Act like no one is telling you no.
Krispy Kreme, Chinese corruption, The Second Amendment, King Charles III
Heat your air fryer to 350 degrees. Put your day-old Krispy Kreme in for 1 minute. Take it out, enjoy and rejoice in a God that loves you so much he gives you Krispy Kreme and Trey Taylor to help you along in life.
“The whole process of mental adjustment and atonement can be summed up in one word, gratitude.”
— William Wattles
In 2017, China setup a Sovereign Debt fund designed to lend to countries that even the IMF deemed too risky. Since that time, China has deployed $33B to Pakistan, Sri Lanka, Argentina, Kenya, Venezuela, Ecuador, Angola, Laos, Suriname, Belarus, Egypt, Mongolia and Ukraine on seemingly advantageous terms. Some loans have deferred repayments, some are very low interest, some are structured with very little oversight.
They all have 2 things in common: resources and corruption.
Each of these countries has a strategic resource that China has a hard time procuring through typical international trade channels. Commodities like Oil, Lithium, Manganese, Natural Gas and Urea, or foodstuffs like Wheat and Beef are the public front of trade deals that follow soon after the loans are in place.
Each of these countries also has a political elite who realized long ago that the way to make it in this world is to sell your country’s people and resources out to the highest bidder. It’s even better if that bidder says they will probably never collect on the debt so long as other political favors can be redeemed at the right time. It’s much better if some of those loan proceeds go into consulting agreements with companies employing the children of the decision-makers and end up in tax-haven secret bank accounts in Switzerland, Jersey and the Caymans.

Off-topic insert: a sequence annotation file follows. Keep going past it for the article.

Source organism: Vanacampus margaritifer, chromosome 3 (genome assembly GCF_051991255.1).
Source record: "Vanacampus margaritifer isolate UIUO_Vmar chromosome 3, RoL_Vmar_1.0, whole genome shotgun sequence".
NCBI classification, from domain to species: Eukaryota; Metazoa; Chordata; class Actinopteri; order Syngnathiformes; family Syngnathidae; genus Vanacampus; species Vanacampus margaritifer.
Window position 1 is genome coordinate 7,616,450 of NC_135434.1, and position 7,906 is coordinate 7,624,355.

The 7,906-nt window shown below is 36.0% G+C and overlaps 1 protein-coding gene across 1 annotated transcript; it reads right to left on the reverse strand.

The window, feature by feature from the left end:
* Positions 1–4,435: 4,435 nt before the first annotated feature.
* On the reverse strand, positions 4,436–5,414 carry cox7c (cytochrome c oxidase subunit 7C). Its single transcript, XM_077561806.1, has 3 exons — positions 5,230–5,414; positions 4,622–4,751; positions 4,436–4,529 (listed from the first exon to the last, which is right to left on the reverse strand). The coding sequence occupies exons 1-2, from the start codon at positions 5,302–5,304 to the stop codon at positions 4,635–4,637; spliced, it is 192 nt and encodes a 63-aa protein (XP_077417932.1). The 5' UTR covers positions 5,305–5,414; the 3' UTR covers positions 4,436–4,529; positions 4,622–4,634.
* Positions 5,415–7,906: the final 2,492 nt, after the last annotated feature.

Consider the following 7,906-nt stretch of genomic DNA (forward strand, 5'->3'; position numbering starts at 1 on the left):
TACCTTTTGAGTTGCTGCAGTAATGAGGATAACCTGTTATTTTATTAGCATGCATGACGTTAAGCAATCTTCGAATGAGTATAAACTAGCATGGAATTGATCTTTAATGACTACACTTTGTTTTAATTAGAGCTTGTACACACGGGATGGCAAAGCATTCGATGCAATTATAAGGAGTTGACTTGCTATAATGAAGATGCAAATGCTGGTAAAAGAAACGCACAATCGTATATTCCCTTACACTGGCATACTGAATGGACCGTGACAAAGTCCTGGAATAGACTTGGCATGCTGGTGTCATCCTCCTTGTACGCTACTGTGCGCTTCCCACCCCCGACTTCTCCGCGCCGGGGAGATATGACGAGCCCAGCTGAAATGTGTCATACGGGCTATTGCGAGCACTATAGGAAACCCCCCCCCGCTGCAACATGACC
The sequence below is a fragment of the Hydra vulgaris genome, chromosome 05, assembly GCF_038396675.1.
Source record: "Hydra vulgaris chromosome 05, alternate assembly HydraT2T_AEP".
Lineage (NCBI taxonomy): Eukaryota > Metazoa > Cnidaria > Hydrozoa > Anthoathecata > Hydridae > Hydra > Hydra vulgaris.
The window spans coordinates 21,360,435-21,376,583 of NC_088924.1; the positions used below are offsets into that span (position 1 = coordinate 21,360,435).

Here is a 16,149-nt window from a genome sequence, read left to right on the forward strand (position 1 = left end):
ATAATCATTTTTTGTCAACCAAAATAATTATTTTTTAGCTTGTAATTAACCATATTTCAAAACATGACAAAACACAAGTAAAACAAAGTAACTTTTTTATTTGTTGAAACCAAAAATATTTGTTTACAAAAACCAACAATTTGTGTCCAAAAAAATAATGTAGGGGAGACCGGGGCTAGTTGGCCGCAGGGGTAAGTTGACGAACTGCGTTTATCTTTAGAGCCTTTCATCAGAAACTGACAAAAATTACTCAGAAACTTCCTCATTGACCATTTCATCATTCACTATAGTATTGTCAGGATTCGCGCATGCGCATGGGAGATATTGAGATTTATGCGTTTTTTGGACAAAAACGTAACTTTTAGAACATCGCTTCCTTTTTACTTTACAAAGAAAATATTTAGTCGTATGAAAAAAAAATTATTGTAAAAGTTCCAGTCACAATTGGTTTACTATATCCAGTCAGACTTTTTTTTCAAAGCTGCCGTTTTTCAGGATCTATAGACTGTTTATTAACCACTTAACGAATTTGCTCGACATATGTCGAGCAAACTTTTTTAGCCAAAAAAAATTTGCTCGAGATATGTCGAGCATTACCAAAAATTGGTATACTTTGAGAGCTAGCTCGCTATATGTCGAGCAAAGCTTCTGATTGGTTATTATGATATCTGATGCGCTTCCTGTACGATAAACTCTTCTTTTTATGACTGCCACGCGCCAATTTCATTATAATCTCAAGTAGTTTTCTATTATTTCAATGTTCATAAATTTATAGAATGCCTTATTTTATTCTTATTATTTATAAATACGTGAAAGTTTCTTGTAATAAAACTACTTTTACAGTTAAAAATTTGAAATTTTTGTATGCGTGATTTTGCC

China plays the long game. It doesn’t matter if their government is imperial or communist, it’s still Chinese. Culturally, the Chinese don’t look at history the way we do in the West, as a series of storied vignettes. History to them is a single storyline of China’s favor and destiny and they know that history takes a long time to play out.
So what if we take billions earned from the global consumer economy and trade it for bad trade deals that have political kickers we might not use for 60 years. While it’s good to have friends in politics, it’s better to have those who owe you favors, and that’s what this is: favor farming.
Let’s say, in an exercise of idle fantasy, that China made moves to invade Taiwan in a reclamation project because they view the sovereign nation as a breakaway province. Doing so throws the United Nations into high gear and all sorts of committees are convened to discuss and plan around the crisis. Those committees are composed of exactly the nations indebted to China in such a way that if the real terms of the deal were exposed, political problems at home would be catastrophic for the corrupt recipients of the deals. So which way do they vote? Which way is influence directed? Toward the general good, or the specific evil.
That’s the playbook … and the play looks different when you know why it’s being run.
“Joy = Love - Fear”
— Chip Conley